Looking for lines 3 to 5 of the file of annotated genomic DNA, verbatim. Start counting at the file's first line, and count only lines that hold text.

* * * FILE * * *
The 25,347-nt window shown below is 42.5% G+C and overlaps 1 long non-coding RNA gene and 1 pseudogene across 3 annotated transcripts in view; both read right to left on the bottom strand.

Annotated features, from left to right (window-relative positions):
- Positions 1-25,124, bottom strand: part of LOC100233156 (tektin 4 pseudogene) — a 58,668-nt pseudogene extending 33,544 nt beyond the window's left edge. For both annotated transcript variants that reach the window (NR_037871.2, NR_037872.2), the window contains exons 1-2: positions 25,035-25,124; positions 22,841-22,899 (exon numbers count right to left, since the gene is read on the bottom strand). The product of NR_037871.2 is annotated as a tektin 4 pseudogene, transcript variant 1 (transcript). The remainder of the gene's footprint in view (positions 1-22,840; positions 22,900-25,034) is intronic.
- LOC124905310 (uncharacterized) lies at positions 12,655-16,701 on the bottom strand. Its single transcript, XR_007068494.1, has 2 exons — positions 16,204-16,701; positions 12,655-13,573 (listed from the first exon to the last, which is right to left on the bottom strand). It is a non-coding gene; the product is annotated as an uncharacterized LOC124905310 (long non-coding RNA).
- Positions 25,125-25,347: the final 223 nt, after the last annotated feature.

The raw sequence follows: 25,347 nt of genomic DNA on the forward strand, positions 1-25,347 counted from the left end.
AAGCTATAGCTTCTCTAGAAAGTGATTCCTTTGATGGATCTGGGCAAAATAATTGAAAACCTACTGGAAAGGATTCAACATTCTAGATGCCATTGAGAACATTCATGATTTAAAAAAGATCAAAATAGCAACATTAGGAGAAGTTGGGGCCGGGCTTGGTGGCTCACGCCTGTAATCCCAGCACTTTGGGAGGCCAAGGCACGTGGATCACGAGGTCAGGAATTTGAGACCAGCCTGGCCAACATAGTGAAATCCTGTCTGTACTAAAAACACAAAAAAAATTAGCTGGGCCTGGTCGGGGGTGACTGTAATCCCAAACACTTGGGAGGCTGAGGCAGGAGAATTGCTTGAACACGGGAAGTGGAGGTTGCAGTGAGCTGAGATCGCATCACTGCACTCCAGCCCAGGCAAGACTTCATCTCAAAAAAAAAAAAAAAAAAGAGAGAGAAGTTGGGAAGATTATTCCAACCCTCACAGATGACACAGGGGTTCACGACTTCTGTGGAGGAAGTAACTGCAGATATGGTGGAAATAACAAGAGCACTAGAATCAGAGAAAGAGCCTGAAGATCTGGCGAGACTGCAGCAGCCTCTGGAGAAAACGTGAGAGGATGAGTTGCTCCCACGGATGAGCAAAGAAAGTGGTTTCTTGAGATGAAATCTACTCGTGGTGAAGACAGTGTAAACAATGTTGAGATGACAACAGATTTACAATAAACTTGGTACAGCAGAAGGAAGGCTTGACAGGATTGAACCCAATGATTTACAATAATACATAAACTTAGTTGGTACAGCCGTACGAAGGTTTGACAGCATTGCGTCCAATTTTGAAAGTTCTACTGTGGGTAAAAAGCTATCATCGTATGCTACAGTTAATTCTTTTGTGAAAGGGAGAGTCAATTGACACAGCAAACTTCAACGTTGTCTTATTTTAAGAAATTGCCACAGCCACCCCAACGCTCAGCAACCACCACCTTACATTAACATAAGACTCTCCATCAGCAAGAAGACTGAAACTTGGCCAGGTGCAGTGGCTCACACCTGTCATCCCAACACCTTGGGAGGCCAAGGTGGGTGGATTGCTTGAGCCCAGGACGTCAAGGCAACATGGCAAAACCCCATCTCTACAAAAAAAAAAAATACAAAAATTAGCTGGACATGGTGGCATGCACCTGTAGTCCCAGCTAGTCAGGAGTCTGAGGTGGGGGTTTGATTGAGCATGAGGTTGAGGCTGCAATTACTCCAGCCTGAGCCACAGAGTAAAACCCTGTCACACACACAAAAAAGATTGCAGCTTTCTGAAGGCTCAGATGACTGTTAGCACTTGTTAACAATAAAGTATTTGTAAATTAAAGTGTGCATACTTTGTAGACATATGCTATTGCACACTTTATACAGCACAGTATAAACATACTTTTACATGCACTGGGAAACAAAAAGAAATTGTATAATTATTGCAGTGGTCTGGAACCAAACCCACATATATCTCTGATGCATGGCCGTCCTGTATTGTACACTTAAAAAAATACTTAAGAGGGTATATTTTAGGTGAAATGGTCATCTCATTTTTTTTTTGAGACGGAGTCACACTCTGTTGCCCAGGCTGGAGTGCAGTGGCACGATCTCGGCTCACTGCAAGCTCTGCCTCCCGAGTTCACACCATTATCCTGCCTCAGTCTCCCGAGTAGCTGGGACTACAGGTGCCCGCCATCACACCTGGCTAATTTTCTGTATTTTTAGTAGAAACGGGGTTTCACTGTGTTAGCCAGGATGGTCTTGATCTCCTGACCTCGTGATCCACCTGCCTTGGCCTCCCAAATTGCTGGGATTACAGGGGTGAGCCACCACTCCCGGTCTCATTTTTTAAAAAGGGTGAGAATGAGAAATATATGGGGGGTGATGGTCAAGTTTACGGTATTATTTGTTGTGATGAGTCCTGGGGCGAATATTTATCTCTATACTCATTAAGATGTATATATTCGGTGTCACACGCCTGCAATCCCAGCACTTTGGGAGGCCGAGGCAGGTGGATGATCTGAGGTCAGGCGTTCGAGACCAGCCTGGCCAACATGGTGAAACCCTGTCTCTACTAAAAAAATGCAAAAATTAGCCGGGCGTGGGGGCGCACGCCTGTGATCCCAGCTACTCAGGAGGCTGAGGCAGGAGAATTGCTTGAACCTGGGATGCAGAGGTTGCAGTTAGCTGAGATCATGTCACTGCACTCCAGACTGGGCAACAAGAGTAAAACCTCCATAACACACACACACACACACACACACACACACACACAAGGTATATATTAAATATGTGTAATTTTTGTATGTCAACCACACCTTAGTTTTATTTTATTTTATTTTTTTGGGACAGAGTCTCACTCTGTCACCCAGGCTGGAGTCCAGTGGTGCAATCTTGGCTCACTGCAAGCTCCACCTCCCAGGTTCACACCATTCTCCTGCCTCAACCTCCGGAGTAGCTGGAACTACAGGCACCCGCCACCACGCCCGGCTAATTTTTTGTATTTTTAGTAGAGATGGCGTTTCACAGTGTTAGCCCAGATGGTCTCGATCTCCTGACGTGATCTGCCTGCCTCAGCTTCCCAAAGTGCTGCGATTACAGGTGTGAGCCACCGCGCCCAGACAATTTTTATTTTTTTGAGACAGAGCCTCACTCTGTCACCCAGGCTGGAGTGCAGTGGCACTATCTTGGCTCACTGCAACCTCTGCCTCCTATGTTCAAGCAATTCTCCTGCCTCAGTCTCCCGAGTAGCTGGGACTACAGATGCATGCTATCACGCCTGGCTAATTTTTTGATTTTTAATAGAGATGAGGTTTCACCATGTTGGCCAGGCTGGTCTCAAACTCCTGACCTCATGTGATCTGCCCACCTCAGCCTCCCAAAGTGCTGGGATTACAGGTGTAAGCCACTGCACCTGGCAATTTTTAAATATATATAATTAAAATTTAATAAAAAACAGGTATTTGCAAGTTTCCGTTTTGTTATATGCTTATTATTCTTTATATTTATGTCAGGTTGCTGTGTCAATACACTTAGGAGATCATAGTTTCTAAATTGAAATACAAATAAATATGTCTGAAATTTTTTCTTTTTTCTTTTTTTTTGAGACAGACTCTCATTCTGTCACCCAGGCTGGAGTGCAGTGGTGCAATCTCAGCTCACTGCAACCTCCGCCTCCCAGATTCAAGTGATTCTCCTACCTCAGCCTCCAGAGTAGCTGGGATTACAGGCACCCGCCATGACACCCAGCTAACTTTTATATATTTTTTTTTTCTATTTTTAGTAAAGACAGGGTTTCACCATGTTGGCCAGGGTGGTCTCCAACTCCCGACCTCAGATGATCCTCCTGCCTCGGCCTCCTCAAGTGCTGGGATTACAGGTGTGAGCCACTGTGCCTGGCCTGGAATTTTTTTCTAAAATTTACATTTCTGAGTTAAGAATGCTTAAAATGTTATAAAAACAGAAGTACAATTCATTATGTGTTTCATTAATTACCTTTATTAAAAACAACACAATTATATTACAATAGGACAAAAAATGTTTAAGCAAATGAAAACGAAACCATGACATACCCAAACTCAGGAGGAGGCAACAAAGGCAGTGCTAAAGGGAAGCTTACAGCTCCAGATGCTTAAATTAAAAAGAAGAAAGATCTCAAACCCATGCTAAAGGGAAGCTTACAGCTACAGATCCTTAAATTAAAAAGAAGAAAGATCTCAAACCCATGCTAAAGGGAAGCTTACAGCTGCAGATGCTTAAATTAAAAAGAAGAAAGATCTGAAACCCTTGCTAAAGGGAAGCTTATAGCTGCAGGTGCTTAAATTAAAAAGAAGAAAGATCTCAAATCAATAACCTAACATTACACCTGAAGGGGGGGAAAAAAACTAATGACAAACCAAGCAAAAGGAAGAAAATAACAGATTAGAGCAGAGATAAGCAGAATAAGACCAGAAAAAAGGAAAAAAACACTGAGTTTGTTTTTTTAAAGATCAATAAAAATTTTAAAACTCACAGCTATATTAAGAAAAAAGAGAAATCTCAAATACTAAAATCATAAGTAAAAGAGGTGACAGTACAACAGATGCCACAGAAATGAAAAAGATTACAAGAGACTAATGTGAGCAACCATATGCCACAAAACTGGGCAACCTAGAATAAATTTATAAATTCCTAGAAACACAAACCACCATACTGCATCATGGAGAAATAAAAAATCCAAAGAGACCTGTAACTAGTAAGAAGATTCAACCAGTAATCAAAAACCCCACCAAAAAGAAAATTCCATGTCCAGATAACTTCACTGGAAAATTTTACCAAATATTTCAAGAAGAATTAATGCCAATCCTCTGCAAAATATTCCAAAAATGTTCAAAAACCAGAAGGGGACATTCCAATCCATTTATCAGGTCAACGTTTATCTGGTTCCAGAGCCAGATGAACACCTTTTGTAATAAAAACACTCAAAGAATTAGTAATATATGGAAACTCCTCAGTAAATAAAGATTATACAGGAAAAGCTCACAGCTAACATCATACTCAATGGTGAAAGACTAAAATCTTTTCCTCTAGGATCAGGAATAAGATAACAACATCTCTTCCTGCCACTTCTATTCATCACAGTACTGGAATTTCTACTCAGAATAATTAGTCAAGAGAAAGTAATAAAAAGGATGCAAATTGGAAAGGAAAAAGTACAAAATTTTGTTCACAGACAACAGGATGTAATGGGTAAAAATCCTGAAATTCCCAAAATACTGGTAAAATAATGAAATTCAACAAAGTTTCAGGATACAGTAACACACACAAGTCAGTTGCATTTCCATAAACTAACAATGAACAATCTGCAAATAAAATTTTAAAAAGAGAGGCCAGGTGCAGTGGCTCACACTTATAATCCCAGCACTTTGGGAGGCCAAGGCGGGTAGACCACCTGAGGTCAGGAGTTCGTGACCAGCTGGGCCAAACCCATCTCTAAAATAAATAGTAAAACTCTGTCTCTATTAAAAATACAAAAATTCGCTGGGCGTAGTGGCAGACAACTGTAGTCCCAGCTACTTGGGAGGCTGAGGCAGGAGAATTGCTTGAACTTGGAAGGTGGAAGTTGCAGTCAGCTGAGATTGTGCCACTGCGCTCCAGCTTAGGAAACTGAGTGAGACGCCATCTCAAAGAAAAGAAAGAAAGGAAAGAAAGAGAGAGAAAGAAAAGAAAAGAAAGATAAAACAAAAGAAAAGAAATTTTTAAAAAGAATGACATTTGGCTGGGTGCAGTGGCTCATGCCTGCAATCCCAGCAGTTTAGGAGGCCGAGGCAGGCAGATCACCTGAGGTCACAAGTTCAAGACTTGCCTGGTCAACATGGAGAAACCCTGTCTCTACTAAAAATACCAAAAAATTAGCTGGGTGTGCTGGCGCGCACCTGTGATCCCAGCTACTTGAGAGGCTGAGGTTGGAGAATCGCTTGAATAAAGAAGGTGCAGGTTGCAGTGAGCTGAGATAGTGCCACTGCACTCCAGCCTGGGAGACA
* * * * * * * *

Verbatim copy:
- Positions 1-25,124, bottom strand: part of LOC100233156 (tektin 4 pseudogene) — a 58,668-nt pseudogene extending 33,544 nt beyond the window's left edge. For both annotated transcript variants that reach the window (NR_037871.2, NR_037872.2), the window contains exons 1-2: positions 25,035-25,124; positions 22,841-22,899 (exon numbers count right to left, since the gene is read on the bottom strand). The product of NR_037871.2 is annotated as a tektin 4 pseudogene, transcript variant 1 (transcript). The remainder of the gene's footprint in view (positions 1-22,840; positions 22,900-25,034) is intronic.
- LOC124905310 (uncharacterized) lies at positions 12,655-16,701 on the bottom strand. Its single transcript, XR_007068494.1, has 2 exons — positions 16,204-16,701; positions 12,655-13,573 (listed from the first exon to the last, which is right to left on the bottom strand). It is a non-coding gene; the product is annotated as an uncharacterized LOC124905310 (long non-coding RNA).
- Positions 25,125-25,347: the final 223 nt, after the last annotated feature.